Studs Terkel died on October 31 2008.
I first discovered the work of Studs Terkel in 1980 when I studying Politics at City of London Polytechnic. One book, ‘Hard Times’ (1970) an oral history of the great American depression of the 1930s looked the least dull of a typical reading list stuffed with texts on economics, politics and constitutions.
It proved to have a deep significance for me. Firstly, it was the first time that I had encountered the concept of oral history, as I read (and I also seemed to be able to hear) the authentic words of real people, both well known and perhaps more importantly ‘the ordinary’, the voices of those who never reach our history books.
It also fired from then on, a life-long infatuation with Studs Terkel, the grand master of oral history. Although I’ve never actually met him in person, we’ve communicated via letter, through conversations with colleagues, and even by a short video message that he once recorded for my colleagues at an Oral History Society conference. In fact he’s completely unaware that I’ve recently completed a BBC Radio 4 feature about the life and times of America’s most remarkable writer, commentator and broadcaster.
For us living in the UK, it’s the books that have made Terkel a respected name. His great breakthrough here came in 1974 with the publication of ‘Working’, with its poignant sub-title ‘People talk about what they do all day and how they feel about what they do’. When Terkel visited Britain to promote the book, he was greeted as a visionary, someone who could unlock people’s minds, and share their thoughts, hopes, fears and most importantly, their feelings with a complete stranger. The only person here who was doing this kind of work was Tony Parker (later to become Terkel’s close friend and his biographer too), but Parker’s efforts, although extraordinary, tended to focus on the lives of the disenfranchised and the marginal – prisoners, recidivists and sex offenders.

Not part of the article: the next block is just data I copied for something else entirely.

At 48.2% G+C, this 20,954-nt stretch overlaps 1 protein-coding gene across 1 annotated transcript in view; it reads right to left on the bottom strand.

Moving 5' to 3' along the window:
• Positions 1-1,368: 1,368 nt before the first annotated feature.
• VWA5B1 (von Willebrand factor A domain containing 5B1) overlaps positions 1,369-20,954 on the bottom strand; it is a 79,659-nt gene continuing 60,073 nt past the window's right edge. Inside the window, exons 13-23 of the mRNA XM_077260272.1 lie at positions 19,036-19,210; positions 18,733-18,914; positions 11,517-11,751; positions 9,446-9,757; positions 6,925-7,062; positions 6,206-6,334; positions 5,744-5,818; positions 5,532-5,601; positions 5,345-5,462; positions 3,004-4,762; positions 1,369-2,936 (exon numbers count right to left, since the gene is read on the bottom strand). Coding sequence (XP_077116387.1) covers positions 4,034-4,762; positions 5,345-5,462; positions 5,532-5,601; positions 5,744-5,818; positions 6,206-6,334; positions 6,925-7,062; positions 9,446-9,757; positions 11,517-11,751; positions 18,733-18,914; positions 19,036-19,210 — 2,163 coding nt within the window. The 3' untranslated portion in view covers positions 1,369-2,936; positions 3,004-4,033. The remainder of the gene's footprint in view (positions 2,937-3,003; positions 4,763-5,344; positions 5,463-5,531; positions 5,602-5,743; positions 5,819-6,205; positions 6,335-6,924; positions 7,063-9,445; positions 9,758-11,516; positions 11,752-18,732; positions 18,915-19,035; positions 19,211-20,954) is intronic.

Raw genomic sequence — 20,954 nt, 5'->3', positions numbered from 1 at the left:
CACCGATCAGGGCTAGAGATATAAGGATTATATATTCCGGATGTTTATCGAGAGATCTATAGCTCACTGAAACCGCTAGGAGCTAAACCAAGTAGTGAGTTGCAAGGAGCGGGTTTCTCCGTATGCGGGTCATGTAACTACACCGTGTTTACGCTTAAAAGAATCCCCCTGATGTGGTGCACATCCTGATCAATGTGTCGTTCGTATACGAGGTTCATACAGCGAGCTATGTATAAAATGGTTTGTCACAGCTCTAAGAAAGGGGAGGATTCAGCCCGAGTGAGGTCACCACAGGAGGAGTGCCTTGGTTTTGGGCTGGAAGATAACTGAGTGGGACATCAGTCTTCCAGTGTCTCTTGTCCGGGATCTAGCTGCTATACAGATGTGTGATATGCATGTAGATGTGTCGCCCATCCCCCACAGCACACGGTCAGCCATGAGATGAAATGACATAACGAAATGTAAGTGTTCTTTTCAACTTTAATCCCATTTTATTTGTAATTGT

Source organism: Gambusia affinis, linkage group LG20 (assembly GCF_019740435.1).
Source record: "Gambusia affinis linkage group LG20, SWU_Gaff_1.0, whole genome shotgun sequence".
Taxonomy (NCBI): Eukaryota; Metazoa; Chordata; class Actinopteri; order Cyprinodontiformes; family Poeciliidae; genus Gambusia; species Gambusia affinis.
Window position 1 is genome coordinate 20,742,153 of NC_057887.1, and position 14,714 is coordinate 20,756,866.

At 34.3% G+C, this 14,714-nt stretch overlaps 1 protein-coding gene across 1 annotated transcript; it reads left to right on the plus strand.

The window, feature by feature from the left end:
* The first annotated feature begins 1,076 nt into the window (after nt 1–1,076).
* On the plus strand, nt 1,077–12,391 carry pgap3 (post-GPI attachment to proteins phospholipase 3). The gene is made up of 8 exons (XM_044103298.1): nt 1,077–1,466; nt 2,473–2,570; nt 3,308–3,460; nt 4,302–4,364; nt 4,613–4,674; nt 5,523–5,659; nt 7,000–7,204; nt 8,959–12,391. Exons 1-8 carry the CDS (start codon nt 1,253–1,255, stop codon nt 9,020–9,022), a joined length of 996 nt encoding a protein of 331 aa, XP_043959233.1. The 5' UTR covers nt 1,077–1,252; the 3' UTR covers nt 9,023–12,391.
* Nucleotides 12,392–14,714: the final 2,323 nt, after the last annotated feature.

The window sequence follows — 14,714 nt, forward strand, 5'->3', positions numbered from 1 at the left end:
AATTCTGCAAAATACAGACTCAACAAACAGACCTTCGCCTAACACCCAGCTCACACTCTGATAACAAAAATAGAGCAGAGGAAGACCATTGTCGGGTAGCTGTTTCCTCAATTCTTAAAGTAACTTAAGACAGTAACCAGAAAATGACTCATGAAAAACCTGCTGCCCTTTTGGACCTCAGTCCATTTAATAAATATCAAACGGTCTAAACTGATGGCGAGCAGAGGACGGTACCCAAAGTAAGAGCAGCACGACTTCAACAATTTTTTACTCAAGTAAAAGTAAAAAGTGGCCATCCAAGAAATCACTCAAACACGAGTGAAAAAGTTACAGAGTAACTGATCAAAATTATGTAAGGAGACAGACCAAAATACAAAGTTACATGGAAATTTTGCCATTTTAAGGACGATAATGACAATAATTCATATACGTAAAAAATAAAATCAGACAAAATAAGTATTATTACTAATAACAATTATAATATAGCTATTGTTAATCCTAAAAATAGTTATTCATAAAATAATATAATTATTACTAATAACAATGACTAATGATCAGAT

But in the States, particularly in Chicago, Terkel was, and is, a legend. Through his radio show on WFMT which ran for 52 years, he quite simply became the voice of Chicago. Anyone – actors, activists, writers, poets, educators who happened to be passing through the Windy City, were invited to be interviewed by Studs Terkel in his downtown studio. I don’t think anyone ever refused to talk to Terkel, and when you listen to the Terkel archive (http://www.studsterkel.org/), there’s no doubt that the conversations are meaty, politically charged, and very honest.
It’s ironic that Mr Chicago, Studs Terkel, was not even born in the city, but on the East Coast in New York City. His love affair with Chicago began when he was barely in his teens, watching the diverse cast of characters who would book into his parents rooming house. That’s where he fell in love with life, real people and in particular, the worker, and even more importantly, the labour agitators committed to battling big business.
It’s amazing that Terkel kept hammering out books – he had four new ones published while in his 90s, including observations about dying, about faith and an illuminating autobiography.
Inspired by Terkel, I’ve been working as an oral historian for over 20 years. I always recommend his books to anyone who’s genuinely interested in understanding other peoples lives, and as a human response to the swill perpetuated by American popular and political culture. It’s heartening to see that so many of his works are now back in print, and that Terkel has just about won every award going in his massive career.
Studs Terkel always used to sign off his radio programme with the catch phrase "Take it easy, but take it." Remember in the 1950s, Terkel, like many of his left-leaning contemporaries were hounded by McCarthyism. His TV show Studs Place was kicked off the air, but Terkel didn’t give up. He turned to radio, and broadcast Jazz and Blues, and interviewed the musicians well before the Civil Rights era.
Basically what he was saying, and what he still believes, is in a culture where the past is either forgotten or distorted, there is another path - take what life brings your way, but also take up the stuff of life that makes you believe.
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